Is bigger preferable?
Is smaller superior?
When it comes to choosing a fertility practice, only you can decide what works best for your goals, personality, and lifestyle. The debate begins with multi-provider practice vs. single provider practice. Does a large clinic with multiple doctors at the helm provide more benefits for you, or would you prefer the more boutique option of a single provider clinic?
What Size Fertility Clinic Should I Look For?
No need to make a pro and con list – I did it for you.
DISCLAIMER: For this comparison, I’m assuming a multi-provider practice would also be a larger clinic, both in patient-volume and physical size (to accommodate the former). I’m assuming that a single-provider clinic is smaller with fewer patients, meaning less staff needed. The below are generalizations and might not be true of every large or small, single- or multi-provider clinic. There are always exceptions to the rules.
DOUBLE DISCLAIMER: I’ll say this time and time again… if a clinic is good at what they do, has the appropriate staff hired to accommodate patient load, and cares about your well-being over their numbers, lots of these “cons” can be dissolved.
Now, enough setup! Let’s get to the goods…
Multi-Provider IVF Clinic Pros
-Collaborative team effort: If your doctor wants a second opinion on your case, all he/she needs to do is knock on a colleague’s door.
-More doctors = more appointment times: a clinic’s patient volume is divided amongst the doctors, so it makes sense that your first consult might be easier to schedule than you think.
-Potentially larger reach: More doctors could mean a larger coverage region. Therefore, larger clinics sometimes have multiple offices spanning a larger territory.
-Labs onsite: With a larger fleet, the need for a lab increases. With an embryology and/or andrology lab on the premises, the handling of your blood, specimen, embryos, etc. can be more controlled. Additionally, labs are incredibly high-tech. If there’s a lab onsite, it’s a good sign the clinic is cutting-edge.
-More likely to have translators or language-based teams: With a larger patient volume, they may see the need for special language divisions. They would have more of an ability to hire specialized people solely for those reasons.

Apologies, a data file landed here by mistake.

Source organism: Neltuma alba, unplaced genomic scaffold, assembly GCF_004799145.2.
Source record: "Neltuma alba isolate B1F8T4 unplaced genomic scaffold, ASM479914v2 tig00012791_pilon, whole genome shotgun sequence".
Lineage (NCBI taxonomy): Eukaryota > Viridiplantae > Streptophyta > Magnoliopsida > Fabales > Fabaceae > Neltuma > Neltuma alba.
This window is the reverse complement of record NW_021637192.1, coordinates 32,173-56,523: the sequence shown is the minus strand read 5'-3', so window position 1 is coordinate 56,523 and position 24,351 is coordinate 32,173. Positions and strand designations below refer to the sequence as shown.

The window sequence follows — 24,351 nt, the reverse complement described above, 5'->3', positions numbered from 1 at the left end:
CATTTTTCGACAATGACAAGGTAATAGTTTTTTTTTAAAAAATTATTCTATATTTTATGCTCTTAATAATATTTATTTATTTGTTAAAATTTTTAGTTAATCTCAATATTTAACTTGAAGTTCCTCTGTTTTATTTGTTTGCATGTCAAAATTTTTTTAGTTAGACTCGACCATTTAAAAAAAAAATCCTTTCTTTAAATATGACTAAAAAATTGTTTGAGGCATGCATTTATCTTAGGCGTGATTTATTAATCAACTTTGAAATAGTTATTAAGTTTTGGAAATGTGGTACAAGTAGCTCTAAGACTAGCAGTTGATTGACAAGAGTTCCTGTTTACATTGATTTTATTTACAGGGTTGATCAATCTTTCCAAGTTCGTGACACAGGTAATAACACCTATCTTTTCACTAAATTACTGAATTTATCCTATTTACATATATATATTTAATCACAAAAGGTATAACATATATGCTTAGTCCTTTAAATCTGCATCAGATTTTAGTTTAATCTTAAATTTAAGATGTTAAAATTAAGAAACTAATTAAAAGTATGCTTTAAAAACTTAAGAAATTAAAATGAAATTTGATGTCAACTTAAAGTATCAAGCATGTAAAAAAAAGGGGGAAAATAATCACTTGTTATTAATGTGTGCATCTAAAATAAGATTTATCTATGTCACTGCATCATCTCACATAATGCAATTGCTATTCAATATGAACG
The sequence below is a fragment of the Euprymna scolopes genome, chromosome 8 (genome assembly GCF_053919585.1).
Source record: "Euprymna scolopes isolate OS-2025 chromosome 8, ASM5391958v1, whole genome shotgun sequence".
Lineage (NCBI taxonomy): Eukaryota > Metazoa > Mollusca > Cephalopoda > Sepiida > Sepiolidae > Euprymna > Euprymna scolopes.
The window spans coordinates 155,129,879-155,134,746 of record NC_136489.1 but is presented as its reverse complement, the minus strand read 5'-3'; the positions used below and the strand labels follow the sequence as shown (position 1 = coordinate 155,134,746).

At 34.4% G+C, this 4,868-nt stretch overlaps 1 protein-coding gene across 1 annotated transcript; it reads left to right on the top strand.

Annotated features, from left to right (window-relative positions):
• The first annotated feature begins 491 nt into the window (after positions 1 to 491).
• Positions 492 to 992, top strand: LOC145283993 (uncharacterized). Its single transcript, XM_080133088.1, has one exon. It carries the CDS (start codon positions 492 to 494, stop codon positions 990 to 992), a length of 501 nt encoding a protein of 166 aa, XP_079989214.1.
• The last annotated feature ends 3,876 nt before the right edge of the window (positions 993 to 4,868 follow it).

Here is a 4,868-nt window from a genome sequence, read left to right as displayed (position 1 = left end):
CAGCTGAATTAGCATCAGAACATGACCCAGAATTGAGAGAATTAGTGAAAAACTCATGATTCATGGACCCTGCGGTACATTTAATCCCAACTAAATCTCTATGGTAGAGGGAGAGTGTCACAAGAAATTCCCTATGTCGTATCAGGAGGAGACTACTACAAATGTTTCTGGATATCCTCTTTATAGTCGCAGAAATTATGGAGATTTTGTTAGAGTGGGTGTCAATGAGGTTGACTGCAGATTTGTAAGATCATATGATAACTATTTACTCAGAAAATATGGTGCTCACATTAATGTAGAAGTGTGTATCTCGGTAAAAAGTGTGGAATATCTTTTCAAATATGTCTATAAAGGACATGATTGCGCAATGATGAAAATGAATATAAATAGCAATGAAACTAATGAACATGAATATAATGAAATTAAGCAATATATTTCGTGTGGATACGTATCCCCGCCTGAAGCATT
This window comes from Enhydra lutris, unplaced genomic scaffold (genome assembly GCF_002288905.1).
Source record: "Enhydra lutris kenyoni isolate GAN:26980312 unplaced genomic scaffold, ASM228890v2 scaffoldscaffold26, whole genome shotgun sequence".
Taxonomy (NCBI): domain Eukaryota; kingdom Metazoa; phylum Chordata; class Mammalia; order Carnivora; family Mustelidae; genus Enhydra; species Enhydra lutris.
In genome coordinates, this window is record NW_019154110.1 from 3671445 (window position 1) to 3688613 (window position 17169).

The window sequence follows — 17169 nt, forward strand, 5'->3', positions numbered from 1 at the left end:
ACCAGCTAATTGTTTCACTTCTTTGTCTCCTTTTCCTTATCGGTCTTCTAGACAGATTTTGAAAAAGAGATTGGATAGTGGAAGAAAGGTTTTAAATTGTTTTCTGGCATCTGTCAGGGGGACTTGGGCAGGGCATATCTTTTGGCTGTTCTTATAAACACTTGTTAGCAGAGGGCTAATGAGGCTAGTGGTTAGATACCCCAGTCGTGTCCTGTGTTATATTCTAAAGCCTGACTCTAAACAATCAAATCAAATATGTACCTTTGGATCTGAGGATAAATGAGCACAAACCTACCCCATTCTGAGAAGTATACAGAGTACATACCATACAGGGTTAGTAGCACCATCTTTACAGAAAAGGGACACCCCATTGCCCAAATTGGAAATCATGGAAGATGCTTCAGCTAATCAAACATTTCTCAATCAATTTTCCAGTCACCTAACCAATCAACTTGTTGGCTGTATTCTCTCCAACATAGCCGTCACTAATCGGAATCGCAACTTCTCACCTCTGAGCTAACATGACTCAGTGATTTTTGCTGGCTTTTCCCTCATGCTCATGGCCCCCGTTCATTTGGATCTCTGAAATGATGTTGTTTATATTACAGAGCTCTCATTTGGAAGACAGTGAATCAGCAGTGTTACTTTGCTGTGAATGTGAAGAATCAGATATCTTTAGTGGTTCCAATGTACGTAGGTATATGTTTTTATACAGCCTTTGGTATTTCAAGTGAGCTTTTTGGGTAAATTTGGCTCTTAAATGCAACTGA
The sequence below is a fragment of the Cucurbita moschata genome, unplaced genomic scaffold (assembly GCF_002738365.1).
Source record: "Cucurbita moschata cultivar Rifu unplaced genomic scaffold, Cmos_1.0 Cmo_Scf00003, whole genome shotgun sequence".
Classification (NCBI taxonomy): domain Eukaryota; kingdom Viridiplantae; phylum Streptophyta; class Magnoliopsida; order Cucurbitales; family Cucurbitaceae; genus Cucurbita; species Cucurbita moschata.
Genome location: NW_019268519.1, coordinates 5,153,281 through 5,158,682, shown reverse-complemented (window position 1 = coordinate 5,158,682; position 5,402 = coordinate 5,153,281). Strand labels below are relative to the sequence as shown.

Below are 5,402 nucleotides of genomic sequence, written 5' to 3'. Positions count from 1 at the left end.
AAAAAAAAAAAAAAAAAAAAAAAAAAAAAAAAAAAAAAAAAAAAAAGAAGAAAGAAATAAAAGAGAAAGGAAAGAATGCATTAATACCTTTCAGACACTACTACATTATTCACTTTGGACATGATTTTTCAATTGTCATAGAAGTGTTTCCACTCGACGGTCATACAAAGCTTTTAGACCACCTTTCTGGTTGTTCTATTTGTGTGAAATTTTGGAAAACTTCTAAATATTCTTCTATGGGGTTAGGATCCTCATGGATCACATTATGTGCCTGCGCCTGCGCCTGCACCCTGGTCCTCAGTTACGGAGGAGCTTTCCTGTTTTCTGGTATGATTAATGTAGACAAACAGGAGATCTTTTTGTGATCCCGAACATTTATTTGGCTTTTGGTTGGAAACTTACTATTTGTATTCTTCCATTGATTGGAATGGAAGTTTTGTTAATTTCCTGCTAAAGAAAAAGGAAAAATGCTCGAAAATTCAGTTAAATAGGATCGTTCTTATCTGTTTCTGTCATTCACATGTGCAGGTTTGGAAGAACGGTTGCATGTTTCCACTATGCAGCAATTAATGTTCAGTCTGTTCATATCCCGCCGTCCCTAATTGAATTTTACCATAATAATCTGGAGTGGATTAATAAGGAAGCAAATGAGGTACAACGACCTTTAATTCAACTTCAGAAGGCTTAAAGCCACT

-They have lots of data to back up their numbers: If their SART rates are high and above average, that’s a great sign. Not only because that’s difficult, but because they have a lot of patients to calculate in that data. The bigger the data pool, the more solidly you can trust the numbers.
-More resources to help you with financial assistance, nursing questions, support, and other concerns: For instance, at RMA of Connecticut, you are assigned your own financial representative, nurse, and patient navigator. With a multi-provider, larger clinic, you can be assured that there will be someone available to answer your concern, no matter what it is.
-More anonymity amongst the other patients: The odds are you won’t know the person sitting next to you in the waiting room or in the next bloodwork chair. For those of you who don’t want many people knowing you’re going through treatment, this might be a plus for you.
-Larger practice might have more connections with drug vendors, embryo testing companies, etc.: That means better deals for you.
Multi-Provider IVF Clinic Cons
-You’ll have a main doctor but might see the other docs as well: While all doctors should be up-to-speed on your journey, it would be a real pain to have to feel “new” every visit. A clinic should always have your consultations, reviews, and other major appointments with your primary Reproductive Endocrinologist. However, for the smaller appointments (HSG, saline sonogram, morning monitoring, etc.), you may see the doctor on that particular round on that specific day. Hey, maybe you’ll get to know the whole gang and love them all!
-You’ll see new faces more often: Don’t recognize the person drawing your blood this morning? Meet a new receptionist? This can feel a little cold. I understand. Hopefully, they do everything they can to make you feel comfortable and welcome.
-Anonymity amongst other patients: as mentioned in the pros, some of you might like this. Others might want a connection. (Some clinics offer support groups to combat this feeling.)
-You might feel like “a number.”: Multiple doctors, unfamiliar nurses, all the different exam rooms… maybe you feel like just-another-patient as you walk the halls of your clinic. Let me be the first to say, that if they are any good at what they do, they will NEVER make you feel like this. No matter their size, there’s no excuse for not welcoming you with all the warmth you deserve. You should always feel safe and thoroughly cared for.
Multi-Provider Clinic: The main takeaway
For the most part, with a larger practice, you’ll have easier access to more resources. Maybe they have their embryology and andrology labs onsite (meaning more control over your specimen, quicker results, and a trustier situation overall), more doctors collaborating (meaning more doctor-brains on your specific situation), more supplemental offerings (meaning nutrition, counseling, acupuncture, etc.) and more financial guidance/options (meaning more representatives to help you, possibly more insurances accepted, and more opportunity plans available). But caution: just because they offer more resources doesn’t mean they are perfect! If the infrastructure of a clinic is lacking and communication is poor, then maybe having access to all these fancy add-ons isn’t worth it to you. Whether large or small, a clinic needs to be a well-oiled machine so that you can take advantage of all the opportunities they offer. Being larger should not entitle them to be any less friendly or personal. No one wants to feel like they’re in a factory. If a multi-provider clinic puts the patient first, however, they will be able to offer you the added benefits of a larger practice AND make you feel totally taken care of at the same time. Never like a number.